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Web Date: March 15, 2011

Heavy Damage To Japan Research

Disaster: Faculty and staff report widespread destruction in laboratories; human toll remains unclear
Department: Business, Science & Technology
Keywords: Japan, earthquake, Tohoku, Sendai

Many research laboratories and academic institutions in Japan have sustained heavy damage from the massive March 11 earthquake and tsunami that have nearly crippled the country, say people with first-hand knowledge of the disaster reached by C&EN. But, these sources in the academic and research communities say, the disaster's human toll on the chemistry and scientific community at large remains unclear.

At Tohoku University, which has five campuses in the hard-hit northern city of Sendai, chemistry professor Hiromi Tobita says his eighth-floor laboratory on the Aobayama campus was "devastated" by the earthquake. He says fume hoods, shelving, equipment, and gas cylinders all fell down despite being secured to the wall or floor.

Tobita says staff and students in his group are safe. Tohoku U. emeritus chemistry professor Mitsuo Kira says that, to his knowledge, other people in the department are also okay. The university is closed until further notice.

Chemistry faculty at other universities in northern parts of Japan, including the University of Tokyo, could not be reached as of late in the day, March 15, Eastern Standard Time. In the southern part of the country, Kyoto, Osaka, and Nagoya Universities all emerged from the earthquake unscathed, faculty there report. "We felt some quake but we had no damage," says Osaka U. chemistry professor Koichi Fukase.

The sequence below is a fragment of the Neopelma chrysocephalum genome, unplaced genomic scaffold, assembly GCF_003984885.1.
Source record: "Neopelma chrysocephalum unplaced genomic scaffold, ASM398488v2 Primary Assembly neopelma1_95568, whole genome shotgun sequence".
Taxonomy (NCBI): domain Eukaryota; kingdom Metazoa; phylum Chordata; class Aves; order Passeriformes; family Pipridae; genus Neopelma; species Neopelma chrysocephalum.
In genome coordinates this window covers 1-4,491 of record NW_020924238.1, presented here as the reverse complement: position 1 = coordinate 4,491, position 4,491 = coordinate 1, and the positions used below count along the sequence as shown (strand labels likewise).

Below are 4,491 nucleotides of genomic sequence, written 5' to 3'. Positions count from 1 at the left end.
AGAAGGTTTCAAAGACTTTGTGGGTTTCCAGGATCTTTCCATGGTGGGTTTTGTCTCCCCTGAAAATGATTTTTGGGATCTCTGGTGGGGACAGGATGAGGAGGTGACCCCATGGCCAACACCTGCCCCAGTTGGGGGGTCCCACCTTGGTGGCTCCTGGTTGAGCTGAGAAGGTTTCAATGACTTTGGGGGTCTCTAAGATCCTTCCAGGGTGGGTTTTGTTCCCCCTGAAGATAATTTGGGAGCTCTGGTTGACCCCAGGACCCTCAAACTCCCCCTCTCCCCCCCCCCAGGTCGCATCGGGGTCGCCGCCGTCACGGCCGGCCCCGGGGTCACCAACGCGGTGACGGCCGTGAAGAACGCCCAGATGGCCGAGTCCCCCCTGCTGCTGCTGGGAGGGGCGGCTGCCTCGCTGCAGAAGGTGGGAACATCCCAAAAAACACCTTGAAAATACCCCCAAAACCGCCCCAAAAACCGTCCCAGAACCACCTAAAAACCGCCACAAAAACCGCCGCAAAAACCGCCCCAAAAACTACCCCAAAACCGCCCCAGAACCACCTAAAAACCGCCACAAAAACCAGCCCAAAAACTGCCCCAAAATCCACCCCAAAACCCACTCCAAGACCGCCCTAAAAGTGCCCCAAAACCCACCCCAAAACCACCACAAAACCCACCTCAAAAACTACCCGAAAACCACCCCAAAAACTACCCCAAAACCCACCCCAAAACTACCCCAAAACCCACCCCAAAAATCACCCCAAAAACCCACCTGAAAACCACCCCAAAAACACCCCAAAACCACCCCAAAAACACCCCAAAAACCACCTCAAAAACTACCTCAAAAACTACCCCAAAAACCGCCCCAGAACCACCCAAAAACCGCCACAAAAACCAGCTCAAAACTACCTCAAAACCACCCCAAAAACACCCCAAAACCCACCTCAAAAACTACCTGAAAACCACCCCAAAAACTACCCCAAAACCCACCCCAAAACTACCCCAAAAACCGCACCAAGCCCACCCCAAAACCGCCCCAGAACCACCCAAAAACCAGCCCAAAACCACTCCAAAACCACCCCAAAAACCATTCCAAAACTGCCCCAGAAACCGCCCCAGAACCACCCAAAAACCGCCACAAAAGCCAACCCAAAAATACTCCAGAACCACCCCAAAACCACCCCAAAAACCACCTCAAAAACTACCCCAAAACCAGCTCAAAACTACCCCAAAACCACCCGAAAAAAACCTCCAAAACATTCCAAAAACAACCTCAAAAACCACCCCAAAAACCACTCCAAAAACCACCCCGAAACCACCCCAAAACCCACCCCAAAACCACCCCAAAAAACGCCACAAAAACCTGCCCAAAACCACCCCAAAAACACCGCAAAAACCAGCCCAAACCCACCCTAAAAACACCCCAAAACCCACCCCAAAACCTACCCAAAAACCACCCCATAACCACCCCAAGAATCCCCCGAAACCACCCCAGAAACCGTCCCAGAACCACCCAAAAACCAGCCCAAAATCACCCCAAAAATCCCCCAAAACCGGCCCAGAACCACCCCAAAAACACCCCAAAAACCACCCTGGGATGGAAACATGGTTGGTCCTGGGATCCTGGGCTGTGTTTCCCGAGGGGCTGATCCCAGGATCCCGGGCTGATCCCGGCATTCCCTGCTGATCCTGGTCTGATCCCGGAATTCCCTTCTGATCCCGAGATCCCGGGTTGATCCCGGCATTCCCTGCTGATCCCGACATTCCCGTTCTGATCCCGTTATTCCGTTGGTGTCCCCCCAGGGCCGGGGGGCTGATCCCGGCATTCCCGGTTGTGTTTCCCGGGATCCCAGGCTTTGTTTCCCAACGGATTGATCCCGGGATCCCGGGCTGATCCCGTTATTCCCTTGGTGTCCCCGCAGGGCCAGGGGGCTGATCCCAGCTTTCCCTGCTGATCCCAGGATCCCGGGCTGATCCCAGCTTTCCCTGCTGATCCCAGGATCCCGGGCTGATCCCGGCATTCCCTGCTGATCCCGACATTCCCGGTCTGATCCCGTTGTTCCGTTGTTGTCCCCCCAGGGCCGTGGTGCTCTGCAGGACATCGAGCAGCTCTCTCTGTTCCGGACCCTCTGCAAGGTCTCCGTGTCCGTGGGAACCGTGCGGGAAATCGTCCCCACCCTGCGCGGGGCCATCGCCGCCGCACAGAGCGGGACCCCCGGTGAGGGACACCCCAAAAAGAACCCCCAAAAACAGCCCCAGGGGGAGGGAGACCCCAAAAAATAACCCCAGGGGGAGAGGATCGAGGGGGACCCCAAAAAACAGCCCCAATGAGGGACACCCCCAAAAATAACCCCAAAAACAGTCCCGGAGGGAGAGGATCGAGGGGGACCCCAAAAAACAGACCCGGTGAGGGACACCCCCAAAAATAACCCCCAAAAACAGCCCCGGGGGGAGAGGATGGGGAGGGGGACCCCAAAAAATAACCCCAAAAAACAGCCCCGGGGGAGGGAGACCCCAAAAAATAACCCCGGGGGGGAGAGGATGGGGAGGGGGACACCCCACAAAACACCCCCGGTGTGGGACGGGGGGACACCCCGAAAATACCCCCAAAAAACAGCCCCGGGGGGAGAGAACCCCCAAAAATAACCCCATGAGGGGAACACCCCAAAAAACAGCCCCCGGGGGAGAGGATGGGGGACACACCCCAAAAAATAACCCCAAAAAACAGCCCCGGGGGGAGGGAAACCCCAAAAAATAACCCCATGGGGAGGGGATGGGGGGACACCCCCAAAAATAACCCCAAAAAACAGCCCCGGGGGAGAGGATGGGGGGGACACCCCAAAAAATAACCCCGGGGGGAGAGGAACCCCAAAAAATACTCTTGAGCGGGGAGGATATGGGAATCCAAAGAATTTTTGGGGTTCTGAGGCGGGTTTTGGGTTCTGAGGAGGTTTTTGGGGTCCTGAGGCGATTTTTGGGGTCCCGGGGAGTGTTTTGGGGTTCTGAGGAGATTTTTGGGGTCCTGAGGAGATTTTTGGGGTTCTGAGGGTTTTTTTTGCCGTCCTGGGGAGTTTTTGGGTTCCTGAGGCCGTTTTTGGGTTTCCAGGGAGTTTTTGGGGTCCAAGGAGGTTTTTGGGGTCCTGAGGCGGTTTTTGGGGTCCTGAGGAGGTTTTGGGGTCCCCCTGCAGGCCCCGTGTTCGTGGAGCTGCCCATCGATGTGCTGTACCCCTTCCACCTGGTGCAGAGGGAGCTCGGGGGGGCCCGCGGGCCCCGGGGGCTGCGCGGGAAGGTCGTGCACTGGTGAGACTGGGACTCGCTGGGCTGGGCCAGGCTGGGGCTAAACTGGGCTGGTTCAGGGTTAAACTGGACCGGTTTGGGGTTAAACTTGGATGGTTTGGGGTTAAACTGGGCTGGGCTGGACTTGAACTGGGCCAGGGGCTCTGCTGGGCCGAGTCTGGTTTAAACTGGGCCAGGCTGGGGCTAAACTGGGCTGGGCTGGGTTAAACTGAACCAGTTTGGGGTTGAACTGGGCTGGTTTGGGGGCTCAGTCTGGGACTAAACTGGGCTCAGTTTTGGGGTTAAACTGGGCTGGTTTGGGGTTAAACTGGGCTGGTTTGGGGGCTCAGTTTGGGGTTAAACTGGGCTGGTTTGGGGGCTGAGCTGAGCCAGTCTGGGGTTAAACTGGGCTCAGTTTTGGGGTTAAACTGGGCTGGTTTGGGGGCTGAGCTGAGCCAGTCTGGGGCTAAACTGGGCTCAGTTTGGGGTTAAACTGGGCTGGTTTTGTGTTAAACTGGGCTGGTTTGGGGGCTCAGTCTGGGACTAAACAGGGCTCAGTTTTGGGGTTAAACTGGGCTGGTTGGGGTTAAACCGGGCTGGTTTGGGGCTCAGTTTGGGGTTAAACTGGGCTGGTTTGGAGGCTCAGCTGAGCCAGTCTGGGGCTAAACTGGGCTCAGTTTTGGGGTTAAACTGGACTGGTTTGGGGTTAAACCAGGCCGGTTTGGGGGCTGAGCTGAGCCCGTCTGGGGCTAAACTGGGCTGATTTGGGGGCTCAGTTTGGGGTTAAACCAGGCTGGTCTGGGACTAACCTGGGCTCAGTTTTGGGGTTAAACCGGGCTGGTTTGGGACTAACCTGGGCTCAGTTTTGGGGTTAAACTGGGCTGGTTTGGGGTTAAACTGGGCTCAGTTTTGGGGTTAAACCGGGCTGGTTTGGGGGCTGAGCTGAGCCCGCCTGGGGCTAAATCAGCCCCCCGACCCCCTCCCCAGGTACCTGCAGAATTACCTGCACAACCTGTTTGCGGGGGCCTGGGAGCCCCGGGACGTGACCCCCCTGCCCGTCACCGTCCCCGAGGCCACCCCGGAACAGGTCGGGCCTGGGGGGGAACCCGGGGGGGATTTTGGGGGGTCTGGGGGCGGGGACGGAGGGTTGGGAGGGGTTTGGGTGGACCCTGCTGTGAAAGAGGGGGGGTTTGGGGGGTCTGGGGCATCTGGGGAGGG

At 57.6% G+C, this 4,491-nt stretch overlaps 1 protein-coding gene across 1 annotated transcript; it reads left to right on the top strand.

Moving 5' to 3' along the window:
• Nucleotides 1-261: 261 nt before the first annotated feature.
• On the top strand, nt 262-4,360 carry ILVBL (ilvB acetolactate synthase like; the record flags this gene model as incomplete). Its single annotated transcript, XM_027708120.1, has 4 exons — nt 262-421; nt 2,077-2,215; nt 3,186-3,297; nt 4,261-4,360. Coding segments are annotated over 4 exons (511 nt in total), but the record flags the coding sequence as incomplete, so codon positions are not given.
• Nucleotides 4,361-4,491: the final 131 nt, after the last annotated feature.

Facilities at Japan's research institute RIKEN generally suffered no serious damage from the earthquake, says spokesman Yasuaki Yutani. However, he says, he has no information on the fate of RIKEN's photonics research laboratories in Sendai.

Buildings at the Tohoku campus of the National Institute of Advanced Industrial Science & Technology (AIST) survived the earthquake, but laboratories and instruments might be damaged, says spokesman Masaki Shimonura. Shimonura adds that communication between AIST sites has been difficult due to power, telephone, and e-mail problems. AIST Tohoku focuses on chemical processing technologies. At AIST's Tsukuba headquarters, located about 30 miles north of Tokyo, the institute has shut down experiments pending infrastructure and safety assessments.

At the Tokyo headquarters of the Chemical Society of Japan, "the building shook violently" during the quake and ceiling panels, cabinets, and shelves fell down, the society said in a statement. No staff or visitors were injured, and the society has received no reports of earthquake casualties among society members, executive director Nobuyuki Kawashima says.

The society's annual meeting is scheduled for March 26-29 at Kanagawa University, in Yokohama. Yokohama is in Kanagawa prefecture, which is one of the areas affected by rolling electricity blackouts. A decision whether or not to go ahead with the meeting is expected later this week.

 
Chemical & Engineering News
ISSN 0009-2347
Copyright © American Chemical Society

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